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Nikola Tesla

Nikola Tesla is one of the most prominent inventors globally and one of the most brilliant people of all time. He obtained around 300 patents during his life, mainly in the US, the UK, and Canada. 

He dedicated his life and genius to his work, and if you’re reading this on your cell phone, part of the credit goes to Tesla because he was the first to develop the idea for this technology more than 100 years ago! 

He wanted to illuminate and connect the world, metaphorically and literally. Even then, some people used to say that the 20th and 21st century was born in the mind of Nikola Tesla. Because of his selflessness, because he encouraged others to use his patents and inventions, they were right. And it all started in a tiny village in Lika County.

Photo credit: Marija Zaric Unsplash

Early Years and Education

Nikola Tesla was born on the 10th of July in 1856 in the small village of Smiljan in Lika county, to a family of Serbian ethnicity. His father, Milutin, was an Orthodox priest, and his mother, Đuka (Georgina), also came from a family of priests. He had three sisters and one brother. 

One story around his birth says that he was born around midnight during a lightning storm between the 9th and 10th. Allegedly, the midwife thought it was a bad omen, and Nikola’s mother dismissed that idea by telling her that he will be ‘a child of light’, and how right she was!

Although he lived primarily in the US as a naturalised US citizen later in life, he was famously quoted of how he is ‘proud of his Serbian origins and Croatian homeland’. 

Tesla started attending school in Smiljan, where he learned German, mathematics and religion. Later, the family moved to the nearby town Gospić, where he attended Realschule, a secondary and lower education gymnasium. He graduated from a higher education gymnasium in Rakovac, near Karlovac.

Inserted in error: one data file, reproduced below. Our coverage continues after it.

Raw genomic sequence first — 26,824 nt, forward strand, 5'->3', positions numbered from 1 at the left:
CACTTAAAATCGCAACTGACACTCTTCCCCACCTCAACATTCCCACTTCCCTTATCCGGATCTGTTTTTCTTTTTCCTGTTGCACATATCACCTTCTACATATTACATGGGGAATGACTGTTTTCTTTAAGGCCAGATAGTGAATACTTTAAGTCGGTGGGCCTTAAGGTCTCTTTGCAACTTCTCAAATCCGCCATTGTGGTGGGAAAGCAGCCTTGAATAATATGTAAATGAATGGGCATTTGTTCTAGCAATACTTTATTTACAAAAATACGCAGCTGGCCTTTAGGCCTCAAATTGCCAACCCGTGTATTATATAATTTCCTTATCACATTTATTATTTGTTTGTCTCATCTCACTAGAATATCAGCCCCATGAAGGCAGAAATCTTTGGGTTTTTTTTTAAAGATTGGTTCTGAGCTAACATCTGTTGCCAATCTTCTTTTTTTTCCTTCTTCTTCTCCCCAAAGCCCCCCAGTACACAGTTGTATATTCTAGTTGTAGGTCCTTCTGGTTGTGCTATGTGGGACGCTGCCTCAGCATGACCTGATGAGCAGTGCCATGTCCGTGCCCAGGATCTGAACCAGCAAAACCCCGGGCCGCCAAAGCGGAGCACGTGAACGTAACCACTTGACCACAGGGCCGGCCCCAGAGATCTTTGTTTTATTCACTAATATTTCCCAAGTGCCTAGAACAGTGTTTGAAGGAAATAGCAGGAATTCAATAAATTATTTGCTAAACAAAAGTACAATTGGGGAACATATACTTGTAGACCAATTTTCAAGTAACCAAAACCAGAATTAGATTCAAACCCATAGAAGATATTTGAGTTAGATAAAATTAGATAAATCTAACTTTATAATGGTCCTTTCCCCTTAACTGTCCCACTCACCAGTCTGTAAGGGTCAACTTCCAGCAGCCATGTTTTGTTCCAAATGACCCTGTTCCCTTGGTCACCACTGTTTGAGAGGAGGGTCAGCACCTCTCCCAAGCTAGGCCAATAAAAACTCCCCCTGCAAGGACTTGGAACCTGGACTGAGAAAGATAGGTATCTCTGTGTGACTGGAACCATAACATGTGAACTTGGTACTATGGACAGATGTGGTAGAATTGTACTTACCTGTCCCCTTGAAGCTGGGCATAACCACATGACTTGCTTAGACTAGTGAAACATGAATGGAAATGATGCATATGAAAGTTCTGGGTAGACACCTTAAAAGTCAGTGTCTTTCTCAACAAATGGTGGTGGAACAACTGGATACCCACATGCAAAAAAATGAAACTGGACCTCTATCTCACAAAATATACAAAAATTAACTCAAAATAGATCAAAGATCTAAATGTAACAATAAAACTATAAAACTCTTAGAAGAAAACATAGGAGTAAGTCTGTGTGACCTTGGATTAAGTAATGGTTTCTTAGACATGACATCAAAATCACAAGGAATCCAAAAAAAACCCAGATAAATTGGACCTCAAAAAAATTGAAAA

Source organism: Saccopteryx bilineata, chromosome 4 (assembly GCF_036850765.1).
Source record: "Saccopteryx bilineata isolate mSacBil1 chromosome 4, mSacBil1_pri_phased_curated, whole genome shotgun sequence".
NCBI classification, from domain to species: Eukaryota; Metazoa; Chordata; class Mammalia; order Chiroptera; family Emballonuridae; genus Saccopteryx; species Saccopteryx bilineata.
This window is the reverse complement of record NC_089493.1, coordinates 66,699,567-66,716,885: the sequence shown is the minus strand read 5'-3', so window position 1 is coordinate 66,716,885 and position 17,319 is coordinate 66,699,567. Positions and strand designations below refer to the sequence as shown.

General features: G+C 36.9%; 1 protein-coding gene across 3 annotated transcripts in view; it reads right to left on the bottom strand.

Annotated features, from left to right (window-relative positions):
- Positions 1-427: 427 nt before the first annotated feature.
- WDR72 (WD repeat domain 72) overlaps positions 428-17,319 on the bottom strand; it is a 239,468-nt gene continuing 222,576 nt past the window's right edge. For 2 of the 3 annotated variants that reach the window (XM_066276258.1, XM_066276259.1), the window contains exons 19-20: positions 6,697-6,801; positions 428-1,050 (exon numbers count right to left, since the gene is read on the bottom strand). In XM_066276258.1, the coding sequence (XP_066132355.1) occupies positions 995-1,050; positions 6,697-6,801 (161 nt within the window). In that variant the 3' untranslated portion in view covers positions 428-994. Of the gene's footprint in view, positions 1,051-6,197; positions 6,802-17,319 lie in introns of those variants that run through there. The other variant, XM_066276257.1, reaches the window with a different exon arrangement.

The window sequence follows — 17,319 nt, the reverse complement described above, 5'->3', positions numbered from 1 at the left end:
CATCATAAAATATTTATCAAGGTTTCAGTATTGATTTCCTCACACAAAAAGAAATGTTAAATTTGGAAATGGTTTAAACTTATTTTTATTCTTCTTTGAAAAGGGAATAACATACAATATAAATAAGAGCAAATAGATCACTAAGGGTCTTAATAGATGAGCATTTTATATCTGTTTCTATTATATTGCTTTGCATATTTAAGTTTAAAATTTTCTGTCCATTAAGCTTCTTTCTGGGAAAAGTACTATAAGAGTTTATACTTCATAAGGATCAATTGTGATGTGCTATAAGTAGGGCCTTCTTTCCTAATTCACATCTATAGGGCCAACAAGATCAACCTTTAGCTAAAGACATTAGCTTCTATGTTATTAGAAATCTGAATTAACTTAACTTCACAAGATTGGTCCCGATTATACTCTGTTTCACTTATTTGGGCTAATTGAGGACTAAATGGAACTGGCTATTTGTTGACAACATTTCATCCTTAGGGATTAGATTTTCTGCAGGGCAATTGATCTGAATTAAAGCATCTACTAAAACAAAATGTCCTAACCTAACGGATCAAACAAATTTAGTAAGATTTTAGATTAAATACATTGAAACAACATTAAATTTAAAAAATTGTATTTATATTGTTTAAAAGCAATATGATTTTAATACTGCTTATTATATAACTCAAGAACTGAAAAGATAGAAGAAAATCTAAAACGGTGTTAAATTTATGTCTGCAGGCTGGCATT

There, upon seeing demonstrations by his physics professor, he developed an interest in electricity. 

He started studying at the Graz University of Polytechnic but never graduated. Tesla moved back to Gospić in 1879, after his father passed away, and worked as a professor at his old school. A year later, he tried to get to Prague University, but he wasn’t accepted, and he moved to Budapest, Hungary, to work on the construction of the first telephone network.

Nikola Tesla in his laboratory in Colorado Springs December 1899 Photo by Dickenson V Alley

Coming to the US and first patents

Following the recommendation of his Hungarian boss, he moved to Paris and Strasbourg to work at Thomas Edison’s company, Edison Machine Works. Edison’s associate Charles Batchellor recognised Tesla’s skills and brought him to the US in 1884. Just a year later, Tesla left Edison due to disagreements over a payment. 

Apparently, he ‘misinterpreted’ the American humour when a manager in Edison offered him a 50 thousand dollar bonus, the equivalent of 1.4 million today, to design ‘24 different types of standard machines’, to fix the issue on the SS Oregon, the record-breaking British passenger ship, which was known as the fastest liner on the Atlantic at the time. The ship had both of its lighting machines disabled and its sailing was delayed. 

Tesla delivered what he was tasked to do, but the following was quoted in his biography: 

‘During this period I designed twenty-four different types of standard machines with short cores and of uniform pattern which replaced the old ones. The Manager had promised me fifty thousand dollars on the completion of this task but it turned out to be a practical joke. This gave me a painful shock and I resigned my position.’

Tesla later found a patent attorney, and through him, he met with the first of many investors and started his own company called Tesla Electric Light & Manufacturing. For them, he was designing an arc lighting system, a new and growing segment of the industry, mainly used for outdoor lighting. 

He was a workaholic, constantly thinking about how to improve things. It was then when he started to patent the first of his hundreds of inventions. 

The first investors weren’t interested in Tesla’s ideas beyond their initial task, for new motors and electrical transmission equipment, and decided to go in another, safer direction. Tesla was left alone and broke, which became an unfortunate pattern in his life. Investors even took possession of some of his patents since he had applied for them under the company name. 

But, even then, before cell phones and the internet, a person like Tesla and the work he had done became well known in industry circles. His personality and appearance surely added to his charisma, since he was a tall man, with ‘noble bearing’ and always dressed to impress.

The vision and the most famous inventions

Despite the hardships he faced, Tesla always focused solely on his work and developing his ideas. In 1887, he developed an induction motor that ran on alternating current, AC. He was a strong advocate for this type of electricity, which, once again, put him on the opposing side of Edison, who advocated direct current, DC.